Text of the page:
Russian decorative arts also fared well, although there is a noticeable slow down (some dealers would even say price correction) when it comes to unspectacular silver and enameled objects, regardless of the maker. Nevertheless, lot 131, a small (1.25 inches) Faberge gold and enamel badge, for the Imperial Russian yacht Tsarevna, sold to a Russian phone bidder for $20,000. Other items of note include a small (4 inches) Faberge agate kovsch with hairline made $7,500, and a three and half inch gold kovsch by Tilander, finished at $10,000.
A battle-worn Imperial Russian regimental banner from the reign of Paul I, circa 1800, sold to a Russian collector for $40,000 and an Imperial Russian bombardier officer helmet of the Grenadier Regiment, circa 1760s, also sold to Russia for $22,500. An interesting Russian Orthodox embroidered sticharion (church vestment) from the coronation of Tsar Nicholas II sold for $21,250 and a unique embroidered, velvet folio with Soviet period inventory label, identifying it as previously belonging to Tsarevich Alexi Nikolaevich, sold for $6,250.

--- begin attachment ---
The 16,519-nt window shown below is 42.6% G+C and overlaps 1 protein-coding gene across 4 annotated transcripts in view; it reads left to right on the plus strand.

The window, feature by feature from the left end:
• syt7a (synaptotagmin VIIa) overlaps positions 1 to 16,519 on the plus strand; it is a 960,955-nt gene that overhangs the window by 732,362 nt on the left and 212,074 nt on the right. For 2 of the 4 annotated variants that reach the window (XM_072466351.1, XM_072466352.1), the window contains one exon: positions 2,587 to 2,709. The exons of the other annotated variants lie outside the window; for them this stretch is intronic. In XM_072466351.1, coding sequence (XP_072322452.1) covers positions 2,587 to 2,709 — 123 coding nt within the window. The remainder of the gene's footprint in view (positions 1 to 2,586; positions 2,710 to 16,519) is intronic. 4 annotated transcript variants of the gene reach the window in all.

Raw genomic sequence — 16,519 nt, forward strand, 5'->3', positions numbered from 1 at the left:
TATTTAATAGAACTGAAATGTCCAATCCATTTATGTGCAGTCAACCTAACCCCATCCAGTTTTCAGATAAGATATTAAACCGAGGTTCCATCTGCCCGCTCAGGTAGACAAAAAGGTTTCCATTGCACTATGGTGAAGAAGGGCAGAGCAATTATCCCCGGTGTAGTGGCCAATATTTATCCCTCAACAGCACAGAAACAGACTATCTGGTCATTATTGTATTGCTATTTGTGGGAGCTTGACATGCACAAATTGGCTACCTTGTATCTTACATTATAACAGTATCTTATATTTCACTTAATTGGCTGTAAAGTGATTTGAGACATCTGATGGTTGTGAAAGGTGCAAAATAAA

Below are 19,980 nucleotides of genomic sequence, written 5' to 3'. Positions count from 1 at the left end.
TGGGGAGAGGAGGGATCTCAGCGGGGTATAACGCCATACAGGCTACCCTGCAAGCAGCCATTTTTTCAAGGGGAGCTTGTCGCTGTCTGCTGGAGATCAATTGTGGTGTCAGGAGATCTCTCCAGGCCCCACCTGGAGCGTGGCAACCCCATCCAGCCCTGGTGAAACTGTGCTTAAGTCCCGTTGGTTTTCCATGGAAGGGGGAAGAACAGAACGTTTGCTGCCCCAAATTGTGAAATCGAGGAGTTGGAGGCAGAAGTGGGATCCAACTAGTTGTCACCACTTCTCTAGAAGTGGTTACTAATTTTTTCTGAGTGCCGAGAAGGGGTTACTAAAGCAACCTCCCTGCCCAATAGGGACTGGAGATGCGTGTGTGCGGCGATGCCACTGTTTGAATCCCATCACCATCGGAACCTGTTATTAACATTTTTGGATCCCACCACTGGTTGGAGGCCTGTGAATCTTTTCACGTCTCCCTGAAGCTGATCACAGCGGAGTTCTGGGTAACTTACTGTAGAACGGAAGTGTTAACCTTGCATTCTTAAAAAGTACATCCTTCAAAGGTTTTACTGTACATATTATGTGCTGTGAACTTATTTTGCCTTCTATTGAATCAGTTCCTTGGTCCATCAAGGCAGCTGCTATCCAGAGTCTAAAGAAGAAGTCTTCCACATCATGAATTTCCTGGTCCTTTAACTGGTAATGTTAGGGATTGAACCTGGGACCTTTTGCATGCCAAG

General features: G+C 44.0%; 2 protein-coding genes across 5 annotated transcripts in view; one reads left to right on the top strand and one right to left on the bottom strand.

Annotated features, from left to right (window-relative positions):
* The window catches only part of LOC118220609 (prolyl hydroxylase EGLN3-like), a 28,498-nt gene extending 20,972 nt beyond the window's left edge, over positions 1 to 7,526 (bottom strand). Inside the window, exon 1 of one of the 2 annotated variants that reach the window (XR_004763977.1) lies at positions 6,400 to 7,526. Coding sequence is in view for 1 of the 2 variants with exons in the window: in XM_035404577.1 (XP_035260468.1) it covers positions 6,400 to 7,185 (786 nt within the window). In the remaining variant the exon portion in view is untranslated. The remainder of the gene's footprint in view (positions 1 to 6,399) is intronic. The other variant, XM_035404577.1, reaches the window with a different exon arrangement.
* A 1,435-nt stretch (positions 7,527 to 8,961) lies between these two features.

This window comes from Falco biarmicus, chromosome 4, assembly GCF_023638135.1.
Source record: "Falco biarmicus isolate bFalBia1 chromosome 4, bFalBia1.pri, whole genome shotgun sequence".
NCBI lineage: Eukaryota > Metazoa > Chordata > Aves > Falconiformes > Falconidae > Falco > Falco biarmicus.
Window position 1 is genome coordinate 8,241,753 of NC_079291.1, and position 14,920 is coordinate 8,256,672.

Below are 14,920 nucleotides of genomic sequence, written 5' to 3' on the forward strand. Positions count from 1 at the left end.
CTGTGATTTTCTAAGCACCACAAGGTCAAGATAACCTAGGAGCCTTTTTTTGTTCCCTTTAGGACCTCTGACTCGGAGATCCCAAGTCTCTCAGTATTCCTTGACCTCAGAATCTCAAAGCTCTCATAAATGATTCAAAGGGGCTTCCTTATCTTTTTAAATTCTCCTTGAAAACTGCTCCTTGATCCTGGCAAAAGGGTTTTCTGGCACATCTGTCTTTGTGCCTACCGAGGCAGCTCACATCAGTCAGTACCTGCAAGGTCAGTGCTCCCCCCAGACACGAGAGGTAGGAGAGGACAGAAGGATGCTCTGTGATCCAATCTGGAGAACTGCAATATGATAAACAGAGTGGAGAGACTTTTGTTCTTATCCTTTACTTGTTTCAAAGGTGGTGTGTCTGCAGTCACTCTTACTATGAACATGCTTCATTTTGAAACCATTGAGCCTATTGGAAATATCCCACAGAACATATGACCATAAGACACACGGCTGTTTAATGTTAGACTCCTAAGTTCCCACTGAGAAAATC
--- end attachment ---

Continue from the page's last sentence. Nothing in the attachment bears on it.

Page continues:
Some Russian porcelain sales and other decorative arts worthy of note include a set of 10 Kornilov Brothers porcelain plates with traditional winter scenes, which sold to a Russian phone bidder for $17,500. A Russian porcelain cup and saucer from the Imperial Porcelain Factory did $7,500 and a charming, little Russian porcelain tête-à-tête service by Kornilov finished at $5,250. Lastly, a group of unique North Russian carved wood utensils comprising a figural skopkar and five wooden scoops, all deaccessioned from a Wisconsin museum, totaled $9,000.